Overeating Disease in sheep (also known as Enterotoxemia) is usually severe and can affect sheep of all ages. The disease is caused by two different strains of bacteria which are present in sheep’s gastrointestinal tract. These bacteria (Clostridium perfringens) normally are low-lying and don’t negatively impact your sheep’s health. In severe cases, overeating disease can be quite serious and could result in death. In general it is much more likely that you will be successful preventing Enterotoxemia than you will in treating it.
What Causes Overeating Disease in Sheep
Enterotoxemia is caused by the C and D strains of the gastrointestinal bacteria Clostridium perfringens.
These normally harmless bacteria can experience explosive growth when an un-vaccinated lamb or sheep’s diet suddenly changes. This can be the result of a sudden surplus of available creep feed, milk or grasses.
When your sheep consumes more food than it is accustomed to this surplus of sugar and starch causes these bacteria strains to reproduce. This occurs in an effort to keep pace with the animal’s digestive needs. This, in turn, produces a serious amount of toxic bacterial poisons which harm the animal.
These bacterial poisons cause serious damage to the sheep’s intestinal tract and other organs. Un-vaccinated animals and newborn lambs born to un-vaccinated mothers will often find the condition fatal.
How to Diagnose Enterotoxemia
The most common symptoms for overeating disease in sheep include:
- Your lamb or adult sheep will stop eating and generally be lethargic.
- Some sheep may display signs of stomach discomfort. This can include laying down and getting up repeatedly, moaning or crying out and/or kicking at their belly.
- Diarrhea could develop and you may see blood in the stool.
- Animals may lose the ability to stand. If this occurs you will commonly find them laying on their side with their legs extended. Their head and neck will extend back over the withers. This posture is due to the effects of the disease on the brain. This is commonly the final symptom. Death can occur within minutes to hours of observing a sheep with overeating disease in this position.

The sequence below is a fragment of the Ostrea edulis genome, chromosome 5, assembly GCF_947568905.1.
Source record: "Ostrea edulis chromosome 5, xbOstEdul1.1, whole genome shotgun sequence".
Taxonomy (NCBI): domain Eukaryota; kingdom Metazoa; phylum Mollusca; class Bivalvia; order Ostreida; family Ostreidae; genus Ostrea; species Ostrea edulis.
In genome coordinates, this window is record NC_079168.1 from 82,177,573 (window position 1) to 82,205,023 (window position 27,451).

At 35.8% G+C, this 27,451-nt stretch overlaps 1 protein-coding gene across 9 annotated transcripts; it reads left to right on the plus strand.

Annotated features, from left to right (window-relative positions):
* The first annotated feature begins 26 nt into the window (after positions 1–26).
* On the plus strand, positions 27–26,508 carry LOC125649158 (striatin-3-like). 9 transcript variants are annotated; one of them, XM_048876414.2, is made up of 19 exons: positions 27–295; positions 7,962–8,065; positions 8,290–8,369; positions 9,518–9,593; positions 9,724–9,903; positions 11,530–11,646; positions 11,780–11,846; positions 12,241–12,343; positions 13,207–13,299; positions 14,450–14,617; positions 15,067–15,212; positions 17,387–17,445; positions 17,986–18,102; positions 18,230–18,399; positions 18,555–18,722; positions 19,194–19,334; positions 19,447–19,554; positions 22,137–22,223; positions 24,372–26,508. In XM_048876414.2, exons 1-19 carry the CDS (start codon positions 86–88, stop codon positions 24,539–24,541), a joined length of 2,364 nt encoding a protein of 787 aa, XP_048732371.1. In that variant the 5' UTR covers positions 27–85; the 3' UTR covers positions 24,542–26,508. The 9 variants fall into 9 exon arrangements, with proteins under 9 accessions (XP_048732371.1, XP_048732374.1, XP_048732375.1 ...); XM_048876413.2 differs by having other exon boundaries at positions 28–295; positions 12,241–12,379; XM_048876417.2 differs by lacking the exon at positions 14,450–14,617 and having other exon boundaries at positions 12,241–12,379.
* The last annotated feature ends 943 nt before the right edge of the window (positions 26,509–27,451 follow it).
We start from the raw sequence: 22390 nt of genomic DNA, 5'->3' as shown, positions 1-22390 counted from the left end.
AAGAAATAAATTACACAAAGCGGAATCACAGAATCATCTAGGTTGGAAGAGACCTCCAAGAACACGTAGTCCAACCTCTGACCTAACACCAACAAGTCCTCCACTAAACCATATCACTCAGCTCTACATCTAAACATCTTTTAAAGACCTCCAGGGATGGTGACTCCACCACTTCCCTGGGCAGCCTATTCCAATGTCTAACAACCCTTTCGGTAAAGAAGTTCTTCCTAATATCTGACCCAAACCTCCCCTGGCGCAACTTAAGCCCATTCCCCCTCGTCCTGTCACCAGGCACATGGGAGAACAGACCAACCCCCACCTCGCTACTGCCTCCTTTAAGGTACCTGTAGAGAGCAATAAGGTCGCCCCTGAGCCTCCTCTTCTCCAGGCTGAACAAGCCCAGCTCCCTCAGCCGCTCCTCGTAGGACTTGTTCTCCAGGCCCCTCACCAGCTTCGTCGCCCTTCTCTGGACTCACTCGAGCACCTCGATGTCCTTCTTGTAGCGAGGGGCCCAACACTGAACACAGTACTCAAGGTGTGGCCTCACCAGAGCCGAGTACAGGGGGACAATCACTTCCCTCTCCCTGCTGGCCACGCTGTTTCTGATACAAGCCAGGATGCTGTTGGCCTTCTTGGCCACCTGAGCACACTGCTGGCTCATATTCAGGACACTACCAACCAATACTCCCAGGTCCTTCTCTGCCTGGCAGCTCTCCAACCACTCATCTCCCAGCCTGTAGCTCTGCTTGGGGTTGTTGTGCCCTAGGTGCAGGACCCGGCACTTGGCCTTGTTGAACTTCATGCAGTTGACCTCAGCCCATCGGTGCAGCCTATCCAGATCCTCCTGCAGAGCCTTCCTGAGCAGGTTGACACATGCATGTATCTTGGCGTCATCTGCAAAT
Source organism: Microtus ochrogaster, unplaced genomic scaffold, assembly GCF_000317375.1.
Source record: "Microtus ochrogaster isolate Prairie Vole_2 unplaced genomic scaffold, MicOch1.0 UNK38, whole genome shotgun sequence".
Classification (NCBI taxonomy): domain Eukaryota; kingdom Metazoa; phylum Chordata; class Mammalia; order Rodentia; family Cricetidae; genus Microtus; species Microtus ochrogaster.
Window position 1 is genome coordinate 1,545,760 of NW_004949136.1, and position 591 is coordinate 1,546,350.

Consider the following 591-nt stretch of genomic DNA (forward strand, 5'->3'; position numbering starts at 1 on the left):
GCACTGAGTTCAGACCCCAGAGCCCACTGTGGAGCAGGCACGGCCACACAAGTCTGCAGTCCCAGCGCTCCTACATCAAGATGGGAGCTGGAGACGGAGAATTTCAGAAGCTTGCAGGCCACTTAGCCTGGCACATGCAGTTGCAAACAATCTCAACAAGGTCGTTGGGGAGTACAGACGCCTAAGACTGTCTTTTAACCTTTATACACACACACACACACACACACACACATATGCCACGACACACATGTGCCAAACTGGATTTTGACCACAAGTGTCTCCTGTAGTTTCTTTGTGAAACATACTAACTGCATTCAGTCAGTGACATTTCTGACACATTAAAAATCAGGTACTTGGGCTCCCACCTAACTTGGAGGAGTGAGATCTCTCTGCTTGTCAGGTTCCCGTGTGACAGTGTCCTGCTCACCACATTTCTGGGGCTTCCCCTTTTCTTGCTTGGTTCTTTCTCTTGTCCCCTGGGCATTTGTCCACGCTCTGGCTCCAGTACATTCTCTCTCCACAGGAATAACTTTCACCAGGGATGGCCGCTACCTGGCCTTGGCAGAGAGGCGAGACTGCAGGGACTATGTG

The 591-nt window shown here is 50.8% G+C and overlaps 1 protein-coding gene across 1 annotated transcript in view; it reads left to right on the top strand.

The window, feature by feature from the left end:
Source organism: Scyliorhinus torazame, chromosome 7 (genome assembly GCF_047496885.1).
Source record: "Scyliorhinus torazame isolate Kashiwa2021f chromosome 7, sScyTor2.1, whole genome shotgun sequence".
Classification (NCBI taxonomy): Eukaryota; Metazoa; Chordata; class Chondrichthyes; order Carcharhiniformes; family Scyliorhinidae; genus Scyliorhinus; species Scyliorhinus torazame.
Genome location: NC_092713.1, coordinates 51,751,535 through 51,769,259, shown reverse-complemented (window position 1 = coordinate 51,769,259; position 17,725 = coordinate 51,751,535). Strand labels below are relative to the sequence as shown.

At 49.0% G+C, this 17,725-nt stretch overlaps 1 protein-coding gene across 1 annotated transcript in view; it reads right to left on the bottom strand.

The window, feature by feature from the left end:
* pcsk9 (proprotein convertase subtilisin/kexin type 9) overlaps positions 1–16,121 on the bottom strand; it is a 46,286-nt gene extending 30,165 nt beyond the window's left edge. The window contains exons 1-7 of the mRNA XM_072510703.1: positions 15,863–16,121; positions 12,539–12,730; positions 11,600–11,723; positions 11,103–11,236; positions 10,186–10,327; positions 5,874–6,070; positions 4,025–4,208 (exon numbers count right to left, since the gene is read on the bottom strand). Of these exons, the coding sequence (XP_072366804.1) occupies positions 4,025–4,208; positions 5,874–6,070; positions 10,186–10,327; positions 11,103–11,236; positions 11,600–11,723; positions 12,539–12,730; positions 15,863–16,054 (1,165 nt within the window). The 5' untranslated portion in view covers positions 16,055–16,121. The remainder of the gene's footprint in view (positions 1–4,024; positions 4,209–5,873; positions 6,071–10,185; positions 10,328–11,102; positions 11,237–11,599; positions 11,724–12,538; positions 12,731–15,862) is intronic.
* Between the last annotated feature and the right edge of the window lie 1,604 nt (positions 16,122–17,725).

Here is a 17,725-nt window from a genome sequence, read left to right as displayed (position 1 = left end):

- It’s important to note that Enterotoxemia progresses very rapidly. An otherwise healthy sheep can quickly progress and die within 24 hours of displaying symptoms.
Preventing & Treating Overeating Disease
Treatment of overeating disease is often unsuccessful due to the rapid progression of the disease. That said, veterinarians regularly use several techniques which, if employed early, can be successful.
Administering electrolyte solutions along with probiotics (good bacteria) and antisera (a solution of concentrated antibodies which will neutralize the toxins produced by the bad bacteria) can save a sheep affected by Enterotoxemia. However, you must administer this before the illness progresses too quickly.
Prevention of overeating disease in sheep is much more likely to be successful. This is easy through vaccination of your lambs.
There are multiple vaccines available which will make your sheep immune to the toxins produced by Clostridium perfringens. Many veterinarians recommend that you use a vaccine which also includes a vaccination for Tetanus.
Recommended Vaccine for Overeating Disease in Sheep:
Typically this vaccine will require two doses when you first administer it to your lambs. Plan to give your lambs shots about two weeks apart (make sure you follow the directions on the bottle or consult your veterinarian).
Adult sheep will need a vaccine on an annual basis. Some flocks will require more frequent vaccination, depending upon the type of grasses and feed available to them.
Tips for Managing Your Flock to Prevent Overeating Disease in Sheep
There are several flock management practices you can employ to help reduce the risk of having your sheep affected by overeating disease or Enterotoxemia.
We recommend that any time you’re changing the type of food available to your sheep (whether it’s turning them out onto lush pasture for the first time, changing grains or adding barley to their regular food) that you make the transition gradually.
Limit your flock to a few hours of grazing the first few times you turn them out on pasture. This way they can acclimate.
Mix any new foods with the food that they have been eating as you introduce a new feed.
If you have heavy-milking ewes, you can help prevent overeating disease in lambs by reducing the amount of grain you feed your ewes. Hay and other roughage will make it more challenging to produce high volumes of milk.
A combination of smart management practices and vaccinating for Enterotoxemia can help ensure that your flock is less susceptible to overeating disease in sheep.